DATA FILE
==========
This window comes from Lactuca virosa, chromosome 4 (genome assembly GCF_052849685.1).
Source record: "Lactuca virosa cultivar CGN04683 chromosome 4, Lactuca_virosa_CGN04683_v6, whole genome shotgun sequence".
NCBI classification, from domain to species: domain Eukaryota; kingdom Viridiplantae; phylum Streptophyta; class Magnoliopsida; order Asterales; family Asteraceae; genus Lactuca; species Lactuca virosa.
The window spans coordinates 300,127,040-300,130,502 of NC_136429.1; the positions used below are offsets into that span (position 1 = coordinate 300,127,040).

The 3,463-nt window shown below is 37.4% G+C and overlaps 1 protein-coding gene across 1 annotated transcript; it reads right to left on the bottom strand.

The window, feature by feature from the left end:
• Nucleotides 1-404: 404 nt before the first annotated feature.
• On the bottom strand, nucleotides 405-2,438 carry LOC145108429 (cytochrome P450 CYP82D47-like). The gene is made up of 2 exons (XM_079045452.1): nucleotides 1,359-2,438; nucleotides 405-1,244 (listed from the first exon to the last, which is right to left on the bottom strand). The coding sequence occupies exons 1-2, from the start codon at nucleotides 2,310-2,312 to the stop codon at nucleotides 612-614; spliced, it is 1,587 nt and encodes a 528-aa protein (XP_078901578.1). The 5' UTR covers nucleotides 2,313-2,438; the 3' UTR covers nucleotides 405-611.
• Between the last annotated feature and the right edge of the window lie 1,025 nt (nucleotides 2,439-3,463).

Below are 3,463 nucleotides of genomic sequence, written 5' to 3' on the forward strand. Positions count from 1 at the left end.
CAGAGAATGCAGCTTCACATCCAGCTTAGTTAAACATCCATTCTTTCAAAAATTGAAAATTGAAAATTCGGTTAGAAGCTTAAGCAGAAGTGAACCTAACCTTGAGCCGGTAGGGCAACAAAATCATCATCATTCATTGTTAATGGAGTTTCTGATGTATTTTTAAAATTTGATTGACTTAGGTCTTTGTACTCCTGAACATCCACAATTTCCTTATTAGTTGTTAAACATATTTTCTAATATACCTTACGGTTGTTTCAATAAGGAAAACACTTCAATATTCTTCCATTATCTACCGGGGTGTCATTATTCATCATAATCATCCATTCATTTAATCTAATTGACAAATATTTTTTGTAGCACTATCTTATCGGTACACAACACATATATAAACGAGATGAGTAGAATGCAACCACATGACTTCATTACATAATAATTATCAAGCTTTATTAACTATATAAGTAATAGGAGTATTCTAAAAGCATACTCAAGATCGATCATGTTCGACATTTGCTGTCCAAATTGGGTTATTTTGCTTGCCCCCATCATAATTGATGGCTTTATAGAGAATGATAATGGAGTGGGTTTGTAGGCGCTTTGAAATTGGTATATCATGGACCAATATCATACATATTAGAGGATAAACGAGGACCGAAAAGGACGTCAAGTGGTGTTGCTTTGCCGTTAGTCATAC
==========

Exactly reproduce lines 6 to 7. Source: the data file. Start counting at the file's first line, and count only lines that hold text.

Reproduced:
The window, feature by feature from the left end:
• Nucleotides 1-404: 404 nt before the first annotated feature.